Hip-hop music and culture in Canada is finally gaining exposure. And according to Canadian artist Jelleestone, it's about time.
"People see the numbers," says the Toronto native, whose album Jelleestone 13 has already enjoyed success on both sides of the border. "I think the labels are like, 'shit, we're letting them go, we gotta get on it,' and they should. We've got a very lucrative market and very talented musicians to support that."
One of the drawing powers of this genre of music, says Jelleestone, is its ability to include many different styles at once.
"Hip hop is the common denominator, because you can use any other form of music or sound to make it," he says. "It's the only music you can compact so much information into with only three minutes, and there's no other music that allows that type of exchange of information in that amount of time."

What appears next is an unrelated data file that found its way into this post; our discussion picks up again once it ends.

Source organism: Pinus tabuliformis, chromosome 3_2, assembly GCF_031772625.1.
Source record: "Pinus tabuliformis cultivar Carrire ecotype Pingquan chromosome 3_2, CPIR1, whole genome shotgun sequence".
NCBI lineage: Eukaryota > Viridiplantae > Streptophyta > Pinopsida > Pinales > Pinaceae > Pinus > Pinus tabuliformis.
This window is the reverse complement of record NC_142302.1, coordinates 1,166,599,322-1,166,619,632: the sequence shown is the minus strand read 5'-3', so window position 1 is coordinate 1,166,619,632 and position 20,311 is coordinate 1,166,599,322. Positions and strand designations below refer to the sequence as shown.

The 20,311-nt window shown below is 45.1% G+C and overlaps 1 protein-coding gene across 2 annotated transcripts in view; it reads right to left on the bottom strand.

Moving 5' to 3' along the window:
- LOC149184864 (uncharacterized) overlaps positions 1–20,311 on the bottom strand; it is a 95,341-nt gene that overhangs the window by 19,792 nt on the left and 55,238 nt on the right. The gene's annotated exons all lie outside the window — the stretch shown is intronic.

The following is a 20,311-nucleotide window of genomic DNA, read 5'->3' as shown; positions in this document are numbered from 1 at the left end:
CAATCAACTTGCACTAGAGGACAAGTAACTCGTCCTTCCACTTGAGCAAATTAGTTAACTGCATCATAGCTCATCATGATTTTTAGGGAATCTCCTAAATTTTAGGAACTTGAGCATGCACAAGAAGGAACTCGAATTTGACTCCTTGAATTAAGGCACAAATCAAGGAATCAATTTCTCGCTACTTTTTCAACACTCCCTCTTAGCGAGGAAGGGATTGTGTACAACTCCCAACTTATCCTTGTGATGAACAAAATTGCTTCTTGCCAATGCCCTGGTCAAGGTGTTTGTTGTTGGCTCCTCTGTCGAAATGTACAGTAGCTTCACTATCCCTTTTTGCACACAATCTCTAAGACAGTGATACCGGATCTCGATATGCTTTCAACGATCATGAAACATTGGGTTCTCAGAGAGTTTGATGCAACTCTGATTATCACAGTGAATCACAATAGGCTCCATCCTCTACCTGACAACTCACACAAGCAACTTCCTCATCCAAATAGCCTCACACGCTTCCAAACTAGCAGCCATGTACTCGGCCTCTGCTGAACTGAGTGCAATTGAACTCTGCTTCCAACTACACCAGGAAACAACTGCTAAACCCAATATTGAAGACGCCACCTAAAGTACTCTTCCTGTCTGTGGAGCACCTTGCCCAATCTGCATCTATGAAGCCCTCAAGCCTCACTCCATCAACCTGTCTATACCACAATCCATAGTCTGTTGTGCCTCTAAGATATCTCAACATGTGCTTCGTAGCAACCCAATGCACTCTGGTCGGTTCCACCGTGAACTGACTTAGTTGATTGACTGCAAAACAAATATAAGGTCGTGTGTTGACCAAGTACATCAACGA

Jelleestone definitely created some credibility for himself in this area over the course of his career. Since grade school, he created hip-hop music, although he admits he didn't become serious about it until 1990. And despite offers tabled to him in the past, he didn't find a situation he liked until now.
"This deal encompasses myself as an artist as well as a business man," says Jelleestone about signing with Warner Brothers music. "It game me a chance to join my company, Rex Entertainment Incorporated, with a major North American label. Before I wasn't smart enough, I hadn't done my homework."
Twelve years later, the Canadian market is opening up to this style of music. With heavy radio play and regular rotation on Muchmusic, it seems it's finally ready for Jelleestone as well.
"It's Eminem, it's Dre, it's Snoop. They just started moving units like crazy," explains Jelleestone. "[Labels] say, 'oh, this is selling more than what was selling last week,' and that's what really counts. It's all about market shares."
Although the idea that the record industry is after money isn't new to Jelleestone. And even though he doesn't blame them, he says that this is a major conflict in the world which we live.
"It's an oxymoron, the world we live in," says Jelleestone, drawing parallels from "Money (part 1)," his new single. "Money doesn't buy you happiness, but you need it for everything. They got you."